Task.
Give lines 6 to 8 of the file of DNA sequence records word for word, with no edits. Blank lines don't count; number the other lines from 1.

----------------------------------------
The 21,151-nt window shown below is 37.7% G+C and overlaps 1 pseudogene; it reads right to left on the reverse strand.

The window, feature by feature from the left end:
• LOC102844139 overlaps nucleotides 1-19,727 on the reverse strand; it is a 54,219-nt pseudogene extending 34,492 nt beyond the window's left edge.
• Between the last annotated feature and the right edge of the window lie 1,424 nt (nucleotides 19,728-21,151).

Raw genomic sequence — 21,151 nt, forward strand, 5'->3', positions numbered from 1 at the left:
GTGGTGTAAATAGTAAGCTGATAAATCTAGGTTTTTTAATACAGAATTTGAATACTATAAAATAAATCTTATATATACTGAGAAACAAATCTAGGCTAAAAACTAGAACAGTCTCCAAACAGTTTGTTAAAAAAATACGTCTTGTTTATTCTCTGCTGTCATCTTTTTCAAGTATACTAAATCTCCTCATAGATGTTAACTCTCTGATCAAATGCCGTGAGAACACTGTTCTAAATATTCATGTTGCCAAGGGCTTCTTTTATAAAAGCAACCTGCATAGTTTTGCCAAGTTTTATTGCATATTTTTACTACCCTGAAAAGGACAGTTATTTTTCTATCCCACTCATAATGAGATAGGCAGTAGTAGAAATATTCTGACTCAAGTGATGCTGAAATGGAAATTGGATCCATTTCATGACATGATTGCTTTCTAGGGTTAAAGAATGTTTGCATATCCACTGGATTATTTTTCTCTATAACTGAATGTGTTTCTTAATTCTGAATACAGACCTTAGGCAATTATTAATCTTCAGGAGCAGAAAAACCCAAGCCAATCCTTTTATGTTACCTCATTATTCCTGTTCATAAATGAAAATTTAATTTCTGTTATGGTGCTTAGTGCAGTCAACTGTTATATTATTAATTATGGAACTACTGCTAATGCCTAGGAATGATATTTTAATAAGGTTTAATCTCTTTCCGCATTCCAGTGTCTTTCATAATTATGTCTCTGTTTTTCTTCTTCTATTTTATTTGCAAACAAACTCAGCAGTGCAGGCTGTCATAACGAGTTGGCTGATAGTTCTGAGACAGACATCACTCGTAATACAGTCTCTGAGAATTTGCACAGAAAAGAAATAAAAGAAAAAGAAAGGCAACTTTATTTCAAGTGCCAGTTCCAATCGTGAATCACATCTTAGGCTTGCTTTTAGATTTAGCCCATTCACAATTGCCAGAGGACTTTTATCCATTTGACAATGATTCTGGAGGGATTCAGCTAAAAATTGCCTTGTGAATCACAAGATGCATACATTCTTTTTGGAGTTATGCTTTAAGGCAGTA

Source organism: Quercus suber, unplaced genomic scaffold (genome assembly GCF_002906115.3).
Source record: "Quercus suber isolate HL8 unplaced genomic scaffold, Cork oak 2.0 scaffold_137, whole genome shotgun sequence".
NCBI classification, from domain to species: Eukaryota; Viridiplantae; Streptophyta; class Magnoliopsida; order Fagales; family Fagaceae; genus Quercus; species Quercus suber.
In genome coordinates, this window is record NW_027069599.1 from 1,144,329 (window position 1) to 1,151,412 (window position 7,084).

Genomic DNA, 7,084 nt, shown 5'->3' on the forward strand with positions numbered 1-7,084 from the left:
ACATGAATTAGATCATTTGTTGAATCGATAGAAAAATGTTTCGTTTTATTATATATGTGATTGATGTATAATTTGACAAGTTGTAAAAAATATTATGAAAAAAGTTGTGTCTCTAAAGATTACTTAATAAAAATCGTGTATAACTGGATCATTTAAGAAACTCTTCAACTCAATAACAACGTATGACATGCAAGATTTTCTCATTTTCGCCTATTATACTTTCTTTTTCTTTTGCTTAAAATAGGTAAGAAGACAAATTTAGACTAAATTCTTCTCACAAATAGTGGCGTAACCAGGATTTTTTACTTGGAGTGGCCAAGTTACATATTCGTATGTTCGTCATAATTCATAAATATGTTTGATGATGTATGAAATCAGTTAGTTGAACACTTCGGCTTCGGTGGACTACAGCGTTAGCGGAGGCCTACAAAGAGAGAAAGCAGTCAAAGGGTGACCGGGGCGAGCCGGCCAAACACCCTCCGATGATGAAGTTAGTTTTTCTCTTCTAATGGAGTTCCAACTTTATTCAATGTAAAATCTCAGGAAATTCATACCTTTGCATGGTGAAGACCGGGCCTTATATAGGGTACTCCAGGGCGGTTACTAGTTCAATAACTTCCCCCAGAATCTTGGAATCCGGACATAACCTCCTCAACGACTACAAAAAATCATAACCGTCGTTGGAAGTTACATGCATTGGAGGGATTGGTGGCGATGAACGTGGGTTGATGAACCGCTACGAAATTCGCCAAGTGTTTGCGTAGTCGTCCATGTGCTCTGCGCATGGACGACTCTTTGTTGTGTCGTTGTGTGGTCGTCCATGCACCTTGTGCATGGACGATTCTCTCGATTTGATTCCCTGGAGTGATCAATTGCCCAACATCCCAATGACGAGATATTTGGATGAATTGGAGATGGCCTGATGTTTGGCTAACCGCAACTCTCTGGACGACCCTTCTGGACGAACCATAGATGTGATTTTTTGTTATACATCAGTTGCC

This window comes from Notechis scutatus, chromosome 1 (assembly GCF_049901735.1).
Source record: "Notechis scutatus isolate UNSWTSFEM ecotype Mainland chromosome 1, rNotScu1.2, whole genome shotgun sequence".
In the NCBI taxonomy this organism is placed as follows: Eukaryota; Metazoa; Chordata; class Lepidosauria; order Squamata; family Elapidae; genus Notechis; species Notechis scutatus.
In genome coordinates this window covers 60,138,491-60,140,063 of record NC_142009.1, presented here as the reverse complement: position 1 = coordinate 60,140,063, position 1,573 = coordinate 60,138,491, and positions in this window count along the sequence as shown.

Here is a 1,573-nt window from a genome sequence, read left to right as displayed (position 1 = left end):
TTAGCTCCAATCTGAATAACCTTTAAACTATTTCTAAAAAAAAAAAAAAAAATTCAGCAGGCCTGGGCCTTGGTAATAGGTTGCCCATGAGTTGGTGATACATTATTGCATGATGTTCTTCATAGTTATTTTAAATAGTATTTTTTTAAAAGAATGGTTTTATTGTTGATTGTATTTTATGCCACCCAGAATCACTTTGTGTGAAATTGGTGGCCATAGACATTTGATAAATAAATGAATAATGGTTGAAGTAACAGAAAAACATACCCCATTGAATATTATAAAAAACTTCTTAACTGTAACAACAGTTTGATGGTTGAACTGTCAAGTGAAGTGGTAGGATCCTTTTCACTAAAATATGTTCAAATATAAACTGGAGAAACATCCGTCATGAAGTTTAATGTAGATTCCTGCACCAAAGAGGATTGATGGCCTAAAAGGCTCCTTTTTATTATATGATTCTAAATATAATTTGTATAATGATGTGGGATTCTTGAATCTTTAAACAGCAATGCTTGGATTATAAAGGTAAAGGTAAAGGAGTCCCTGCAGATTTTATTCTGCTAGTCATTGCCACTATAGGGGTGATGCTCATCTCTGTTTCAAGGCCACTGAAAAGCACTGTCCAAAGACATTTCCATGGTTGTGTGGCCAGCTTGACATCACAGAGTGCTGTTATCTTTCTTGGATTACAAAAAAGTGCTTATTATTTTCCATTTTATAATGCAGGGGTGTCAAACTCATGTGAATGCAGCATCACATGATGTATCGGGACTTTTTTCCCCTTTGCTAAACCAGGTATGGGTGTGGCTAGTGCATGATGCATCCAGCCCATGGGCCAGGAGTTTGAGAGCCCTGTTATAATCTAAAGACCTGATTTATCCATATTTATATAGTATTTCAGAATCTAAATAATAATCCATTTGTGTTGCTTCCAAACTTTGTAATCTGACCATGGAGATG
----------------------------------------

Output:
GTGGTGTAAATAGTAAGCTGATAAATCTAGGTTTTTTAATACAGAATTTGAATACTATAAAATAAATCTTATATATACTGAGAAACAAATCTAGGCTAAAAACTAGAACAGTCTCCAAACAGTTTGTTAAAAAAATACGTCTTGTTTATTCTCTGCTGTCATCTTTTTCAAGTATACTAAATCTCCTCATAGATGTTAACTCTCTGATCAAATGCCGTGAGAACACTGTTCTAAATATTCATGTTGCCAAGGGCTTCTTTTATAAAAGCAACCTGCATAGTTTTGCCAAGTTTTATTGCATATTTTTACTACCCTGAAAAGGACAGTTATTTTTCTATCCCACTCATAATGAGATAGGCAGTAGTAGAAATATTCTGACTCAAGTGATGCTGAAATGGAAATTGGATCCATTTCATGACATGATTGCTTTCTAGGGTTAAAGAATGTTTGCATATCCACTGGATTATTTTTCTCTATAACTGAATGTGTTTCTTAATTCTGAATACAGACCTTAGGCAATTATTAATCTTCAGGAGCAGAAAAACCCAAGCCAATCCTTTTATGTTACCTCATTATTCCTGTTCATAAATGAAAATTTAATTTCTGTTATGGTGCTTAGTGCAGTCAACTGTTATATTATTAATTATGGAACTACTGCTAATGCCTAGGAATGATATTTTAATAAGGTTTAATCTCTTTCCGCATTCCAGTGTCTTTCATAATTATGTCTCTGTTTTTCTTCTTCTATTTTATTTGCAAACAAACTCAGCAGTGCAGGCTGTCATAACGAGTTGGCTGATAGTTCTGAGACAGACATCACTCGTAATACAGTCTCTGAGAATTTGCACAGAAAAGAAATAAAAGAAAAAGAAAGGCAACTTTATTTCAAGTGCCAGTTCCAATCGTGAATCACATCTTAGGCTTGCTTTTAGATTTAGCCCATTCACAATTGCCAGAGGACTTTTATCCATTTGACAATGATTCTGGAGGGATTCAGCTAAAAATTGCCTTGTGAATCACAAGATGCATACATTCTTTTTGGAGTTATGCTTTAAGGCAGTA

Source organism: Quercus suber, unplaced genomic scaffold (genome assembly GCF_002906115.3).
Source record: "Quercus suber isolate HL8 unplaced genomic scaffold, Cork oak 2.0 scaffold_137, whole genome shotgun sequence".